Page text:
In the effort to cut benefits, much has been made of the increased participation in the SNAP program. SNAP participation has closely followed poverty and unemployment rates and has responded quickly and effectively to the recession. As the economy recovers, the Congressional Budget Office projects the participation rates will drop to pre-recession levels.
For Christians, feeding the most vulnerable among us is not a partisan issue – it’s a moral call. We know there is enough for everyone. A proposal to cut $40 billion from a program that offers much-needed food to so many is distressing.
"Assuring government’s obligation to advance the common good, ensure fairness, and defend the most vulnerable is good religion and good politics," said Rev. Beckmann. "Massive cuts to SNAP are neither."
This month, members of Congress will travel home to hear from their constituents. What they do upon their return – pass a farm bill that guts food assistance or cut social programs deeper while protecting defense spending – will depend entirely on what they hear from you. If they hear nothing, expect more proposals that, like this one, will hurt hungry and poor people.
To learn more about how you can get involved and specific priorities in your state or district, contact your regional organizer.
With just days until members of Congress head back to their home districts for the month of August, anti-hunger advocates should be prepared to let their senators and representatives know that recess is not a time for playing partisan games with hunger.
The House of Representatives will have only eight working days when they return before the federal government’s fiscal year ends on Sept. 30 and both chambers must pass a continuing resolution or a final spending bill to avoid a government shutdown. There is a $91 billion gap between the Senate's overall discretionary spending and House levels, so a quick resolution of the difference is highly unlikely. Congress will be voting on legislation that will affect hungry and poor people and many of their choices will be influenced by what they hear at home next month.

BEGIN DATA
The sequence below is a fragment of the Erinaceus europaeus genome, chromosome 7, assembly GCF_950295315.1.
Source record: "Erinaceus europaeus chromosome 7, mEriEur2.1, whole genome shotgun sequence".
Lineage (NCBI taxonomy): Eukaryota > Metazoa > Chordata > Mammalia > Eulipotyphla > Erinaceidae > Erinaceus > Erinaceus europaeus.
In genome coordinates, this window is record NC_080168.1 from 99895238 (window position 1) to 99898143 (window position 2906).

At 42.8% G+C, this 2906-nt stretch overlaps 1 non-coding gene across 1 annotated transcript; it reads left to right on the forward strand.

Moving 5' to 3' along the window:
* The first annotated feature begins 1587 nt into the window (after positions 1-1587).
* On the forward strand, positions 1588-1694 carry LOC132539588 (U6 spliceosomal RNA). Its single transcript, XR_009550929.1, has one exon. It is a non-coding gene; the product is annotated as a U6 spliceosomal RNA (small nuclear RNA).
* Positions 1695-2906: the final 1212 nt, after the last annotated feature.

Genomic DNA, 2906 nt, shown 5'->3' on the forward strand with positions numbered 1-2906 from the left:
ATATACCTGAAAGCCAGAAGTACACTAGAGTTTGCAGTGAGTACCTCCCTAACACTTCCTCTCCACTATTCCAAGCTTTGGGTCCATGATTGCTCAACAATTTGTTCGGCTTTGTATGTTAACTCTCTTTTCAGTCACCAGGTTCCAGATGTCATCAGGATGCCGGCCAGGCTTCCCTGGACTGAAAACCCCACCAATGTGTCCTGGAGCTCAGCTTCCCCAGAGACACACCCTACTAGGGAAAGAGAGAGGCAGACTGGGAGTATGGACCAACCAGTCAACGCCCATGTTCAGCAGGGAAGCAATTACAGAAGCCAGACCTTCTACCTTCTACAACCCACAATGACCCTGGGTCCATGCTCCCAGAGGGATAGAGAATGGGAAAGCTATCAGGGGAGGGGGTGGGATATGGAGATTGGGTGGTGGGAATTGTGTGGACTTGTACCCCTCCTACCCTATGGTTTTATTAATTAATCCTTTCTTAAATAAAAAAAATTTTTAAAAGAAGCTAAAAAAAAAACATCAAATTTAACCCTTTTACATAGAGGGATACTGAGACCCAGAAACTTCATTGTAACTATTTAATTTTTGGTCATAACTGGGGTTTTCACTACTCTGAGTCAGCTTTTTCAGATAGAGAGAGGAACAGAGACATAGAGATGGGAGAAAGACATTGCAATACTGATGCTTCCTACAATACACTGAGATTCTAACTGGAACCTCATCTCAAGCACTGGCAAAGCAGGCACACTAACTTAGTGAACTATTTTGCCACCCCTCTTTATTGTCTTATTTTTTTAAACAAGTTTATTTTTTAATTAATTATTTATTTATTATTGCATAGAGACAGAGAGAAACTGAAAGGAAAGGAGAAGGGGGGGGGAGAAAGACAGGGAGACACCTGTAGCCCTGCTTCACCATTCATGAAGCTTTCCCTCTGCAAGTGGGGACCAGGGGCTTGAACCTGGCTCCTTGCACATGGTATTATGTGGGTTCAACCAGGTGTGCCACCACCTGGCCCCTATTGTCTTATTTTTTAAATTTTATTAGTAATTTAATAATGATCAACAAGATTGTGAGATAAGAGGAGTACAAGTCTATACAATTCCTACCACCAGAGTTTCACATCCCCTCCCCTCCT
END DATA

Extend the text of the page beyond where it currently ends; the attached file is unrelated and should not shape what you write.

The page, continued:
Key to all negotiations will be a plan to replace the sequester.
As a reminder, the sequester was intended to incentivize Congress to come up with a deal to cut $1.5 trillion over 10 years as part of the Budget Control Act. Since 2011, Congress has been unable to replace the automatic across-the-board cuts, which are now law.
The effects of sequestration this past year have largely been mitigated for programs like WIC with reserve and contingency funds that will not be available in the coming budget cycle. Other affected programs, like Meals on Wheels, haven't fared as well and the data starting to come in shows some vulnerable populations are being hit harder than others. Behind proposals in the House that would slash development assistance by 26 percent and cost lives is a strong movement to protect defense spending over social programs.
“This fall is going to be extremely intense,” says Bread for the World policy analyst Amelia Kegan. Bread members are urged to set up in-district meetings with their members of Congress and to attend any town halls their members are facilitating.
“If members go back and all they hear about is how bad sequestration is, they will come back and be motivated to deal with the automatic cuts,” Kegan says. But she cautions that “if they hear nothing, they won't think these cuts are a problem, and sequestration will continue or they could make it worse.” Replacing the sequester does not automatically ensure anti-hunger programs are safe.
At stake is funding for safety-net programs like SNAP, which is currently exempt from automatic cuts, and Medicare. Both could become the piggy banks used to replace the looming automatic defense cuts if revenue-raising is not part of a final deal.
When it looked like lines at airports might get longer earlier this year, inconvenienced travelers were vocal and Congress paid attention, adjusting sequestration's effect on air traffic controllers. To the elderly and to children experiencing hunger and poverty, sequestration is more than a nuisance; sequestration is a skipped meal, a lost educational opportunity and longer lines at food pantries.
To avert a crises of increased hunger both here and abroad, the sequester must be replaced with a balanced package that includes both revenue and responsible spending cuts. Contact your regional organizer to learn how your voice can make a difference in August.
We caution children not to play with their food — we should send Congress the same message.
"But when you give a banquet, invite the poor, the crippled, the lame, the blind, and you will be blessed. Although they cannot repay you, you will be repaid at the resurrection of the righteous.” Luke 14: 13-14 (NIV)
Many Bread members have introduced their churches to JustFaith, an adult education program that explores the biblical prescription to heal our broken world and foster congregational and individual wholeness. The 30 weekly sessions are carefully planned for faith sharing that includes prayer, study, and immersion. Each week’s curriculum deepens the participants' understanding of the biblical basis for advocacy.